Sawfish, also known as carpenter sharks, are of the rays family and characterized by a long, narrow, flattened rostrum, or nose extension, lined with sharp transverse teeth, arranged to resemble a saw.
5 Interesting Facts About Sawfish
#1 Sawfish do not have normal bones
- The sawfish skeleton is made of cartilage.
#2 Rows of Teeth are Modified Scales
- The sawfish’s most distinctive feature is the saw-like rostrum, covered with electrosensitive pores that allow the sawfish to detect slight movements of prey hiding in the muddy seafloor. The rostrum also serves as a digging tool to unearth buried crustaceans. Should suitable prey try to swim past it, the usually lethargic sawfish springs from the bottom and slashes at it with its saw, which generally stuns or impales the prey sufficiently for the sawfish to devour it. Sawfish also defends themselves with their rostrum against intruding divers and predators such as sharks. The “teeth” protruding from the rostrum are not real teeth, but modified tooth-like structures called denticles.
#3 Grow up to 20 feet long, known to grow over 25 feet
- The smallest sawfish is the dwarf sawfish (P. clavata), which grows to 1.4 m (4.6 ft), much smaller than the others. The largest species seem to be the large-tooth sawfish (P. microdon), the Leichhardt’s sawfish (P. perotteti), and the common sawfish (P. pristis), which can all reach about 7 m (23 ft) in length.
#4 Sawfish are ovoviviparous
- Instead of laying eggs, the eggs stay inside of the body, hatch inside, and are born live. The live pups are born with rostral blades that are soft and flexible during embryonic development, with teeth that are enclosed by a sheath – to protect the mother during the birthing process – which eventually disintegrates and falls off.
#5 Population declining, 95% wiped out
- Sawfish is listed as Endangered or Critically Endangered by the IUCN, and face the threat of extinction as a result of habitat loss and overfishing. Global populations of every species of sawfish are estimated to have fallen to less than 10% of their historic levels. International commerce of sawfishes has been banned globally since 2007, with the only exception being for the provision of live Pristis microdon to appropriate public aquaria for primarily conservation purposes.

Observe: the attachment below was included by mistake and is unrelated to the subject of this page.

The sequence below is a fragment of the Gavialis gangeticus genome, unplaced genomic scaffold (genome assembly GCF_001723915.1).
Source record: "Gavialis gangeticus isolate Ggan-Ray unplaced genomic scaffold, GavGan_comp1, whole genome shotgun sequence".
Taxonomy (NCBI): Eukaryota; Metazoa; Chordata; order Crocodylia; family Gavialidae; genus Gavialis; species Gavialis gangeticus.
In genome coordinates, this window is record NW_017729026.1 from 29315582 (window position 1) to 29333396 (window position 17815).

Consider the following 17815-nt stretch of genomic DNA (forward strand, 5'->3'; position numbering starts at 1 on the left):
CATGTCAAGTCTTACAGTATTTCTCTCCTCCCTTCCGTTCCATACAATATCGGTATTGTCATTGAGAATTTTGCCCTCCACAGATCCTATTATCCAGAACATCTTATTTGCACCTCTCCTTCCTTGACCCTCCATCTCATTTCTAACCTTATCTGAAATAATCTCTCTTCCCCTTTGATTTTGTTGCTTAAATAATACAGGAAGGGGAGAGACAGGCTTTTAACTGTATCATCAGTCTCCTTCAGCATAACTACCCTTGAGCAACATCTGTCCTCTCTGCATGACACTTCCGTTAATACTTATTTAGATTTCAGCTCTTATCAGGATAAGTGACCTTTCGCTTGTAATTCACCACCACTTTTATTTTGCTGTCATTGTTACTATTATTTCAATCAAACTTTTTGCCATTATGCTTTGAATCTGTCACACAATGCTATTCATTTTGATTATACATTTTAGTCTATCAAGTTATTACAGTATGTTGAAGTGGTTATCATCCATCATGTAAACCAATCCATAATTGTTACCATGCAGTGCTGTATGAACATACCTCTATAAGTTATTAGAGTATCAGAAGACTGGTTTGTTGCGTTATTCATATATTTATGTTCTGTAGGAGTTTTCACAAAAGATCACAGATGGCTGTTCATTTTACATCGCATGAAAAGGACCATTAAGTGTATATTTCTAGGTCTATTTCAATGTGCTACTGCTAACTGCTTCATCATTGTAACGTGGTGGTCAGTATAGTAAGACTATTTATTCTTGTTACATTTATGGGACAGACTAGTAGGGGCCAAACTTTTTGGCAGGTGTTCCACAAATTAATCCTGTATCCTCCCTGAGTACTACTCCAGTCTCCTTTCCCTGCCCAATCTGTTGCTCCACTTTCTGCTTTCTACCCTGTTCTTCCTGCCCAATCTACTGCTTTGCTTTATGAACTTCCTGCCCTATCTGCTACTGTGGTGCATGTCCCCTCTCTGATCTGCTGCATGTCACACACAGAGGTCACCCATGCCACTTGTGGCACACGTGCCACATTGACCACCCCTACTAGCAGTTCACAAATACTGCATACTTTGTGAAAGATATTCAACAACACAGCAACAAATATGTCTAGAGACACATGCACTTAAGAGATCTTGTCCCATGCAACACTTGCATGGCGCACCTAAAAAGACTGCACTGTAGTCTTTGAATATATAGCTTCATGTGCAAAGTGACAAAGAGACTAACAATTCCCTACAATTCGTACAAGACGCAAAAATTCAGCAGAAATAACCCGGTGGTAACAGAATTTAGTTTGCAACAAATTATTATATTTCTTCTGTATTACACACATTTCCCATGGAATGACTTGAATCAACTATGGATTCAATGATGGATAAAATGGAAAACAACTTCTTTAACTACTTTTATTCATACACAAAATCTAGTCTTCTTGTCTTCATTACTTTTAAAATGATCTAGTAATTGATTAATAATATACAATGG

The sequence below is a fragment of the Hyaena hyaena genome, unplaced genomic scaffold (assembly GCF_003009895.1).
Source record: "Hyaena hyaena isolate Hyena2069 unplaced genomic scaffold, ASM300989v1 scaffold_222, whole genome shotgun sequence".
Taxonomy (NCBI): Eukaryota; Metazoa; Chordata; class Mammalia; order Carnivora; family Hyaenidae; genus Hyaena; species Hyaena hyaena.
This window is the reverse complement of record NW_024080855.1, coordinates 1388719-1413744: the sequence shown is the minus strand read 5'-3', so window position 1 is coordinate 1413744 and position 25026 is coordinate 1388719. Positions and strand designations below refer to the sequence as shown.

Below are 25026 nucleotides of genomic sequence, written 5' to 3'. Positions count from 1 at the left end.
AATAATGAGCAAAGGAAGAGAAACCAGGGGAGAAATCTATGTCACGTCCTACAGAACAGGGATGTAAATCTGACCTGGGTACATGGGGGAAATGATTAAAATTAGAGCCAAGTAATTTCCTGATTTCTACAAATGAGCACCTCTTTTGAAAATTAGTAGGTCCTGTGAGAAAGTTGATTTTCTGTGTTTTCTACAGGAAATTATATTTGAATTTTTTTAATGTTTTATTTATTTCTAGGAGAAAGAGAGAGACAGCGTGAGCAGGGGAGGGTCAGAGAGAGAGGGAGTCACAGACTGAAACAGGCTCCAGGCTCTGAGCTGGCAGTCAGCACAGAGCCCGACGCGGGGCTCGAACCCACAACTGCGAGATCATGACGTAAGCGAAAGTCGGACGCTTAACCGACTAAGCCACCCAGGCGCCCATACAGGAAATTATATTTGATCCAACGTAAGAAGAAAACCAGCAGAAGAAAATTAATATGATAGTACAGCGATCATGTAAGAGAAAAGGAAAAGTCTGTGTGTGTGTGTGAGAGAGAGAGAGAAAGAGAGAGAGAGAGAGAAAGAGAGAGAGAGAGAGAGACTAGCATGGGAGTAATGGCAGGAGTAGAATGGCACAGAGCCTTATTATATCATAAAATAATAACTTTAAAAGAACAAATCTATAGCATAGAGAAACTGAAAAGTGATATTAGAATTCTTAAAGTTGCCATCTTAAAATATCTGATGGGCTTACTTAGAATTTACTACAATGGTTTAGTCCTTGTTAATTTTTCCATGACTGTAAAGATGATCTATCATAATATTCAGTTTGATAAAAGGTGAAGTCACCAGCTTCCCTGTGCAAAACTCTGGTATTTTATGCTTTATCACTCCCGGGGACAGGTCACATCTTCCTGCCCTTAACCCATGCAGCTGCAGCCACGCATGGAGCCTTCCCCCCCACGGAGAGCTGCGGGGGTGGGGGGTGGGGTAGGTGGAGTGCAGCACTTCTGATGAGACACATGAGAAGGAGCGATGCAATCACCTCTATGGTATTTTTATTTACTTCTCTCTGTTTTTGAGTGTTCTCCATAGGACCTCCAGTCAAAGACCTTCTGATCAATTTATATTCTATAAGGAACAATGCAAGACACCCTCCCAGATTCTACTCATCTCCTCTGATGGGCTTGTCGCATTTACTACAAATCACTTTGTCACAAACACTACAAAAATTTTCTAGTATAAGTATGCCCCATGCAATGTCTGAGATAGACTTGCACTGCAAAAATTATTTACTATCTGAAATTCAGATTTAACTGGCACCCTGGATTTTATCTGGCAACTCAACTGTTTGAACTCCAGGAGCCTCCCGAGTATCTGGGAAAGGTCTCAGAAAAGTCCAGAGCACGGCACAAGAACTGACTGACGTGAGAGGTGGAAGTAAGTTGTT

More Weird Things About Sawfish
- The body and head of the sawfish are flat, and they spend most of their time lying on the seafloor. The sawfish’s mouth and nostrils are on its flat underside. The mouth is lined with small, dome-shaped teeth for eating small fish and crustaceans. Sawfish breathe with two spiracles just behind the eyes that draw water to the gills.
- The eyes of the sawfish are underdeveloped due to their muddy habitats. The rostrum is the primary sensory device.
- Their small intestines contain an internal partition shaped like a corkscrew, called a spiral valve, which increases the surface area available for food absorption.
- One southern sawfish was recorded as weighing 2,455 kg (5,412 lb). Such massive specimens that survive long enough to approach their maximum size and age are believed to have lifespans of about 51 years.
Distribution and habitat
- Sawfishes are marine and move between freshwater and saltwater, brackish water.
- Species and are widely distributed in the Atlantic and Indo-Pacific.
- Juveniles are common in very shallow waters, but adults can be found at depths of 40 m (130 ft) or more.
- Sawfishes are nocturnal, usually sleeping during the day and hunting at night.
- They do not attack people unless provoked or surprised.
- The sawfish is known to mate once every two years, with an average litter of around eight.
- It is estimated that the larger species do not reach sexual maturity until they are 3.5 to 4 m (11 to 13 ft) long and 10 to 12 years old.
Featured Image Credit: Rob Griffith / AP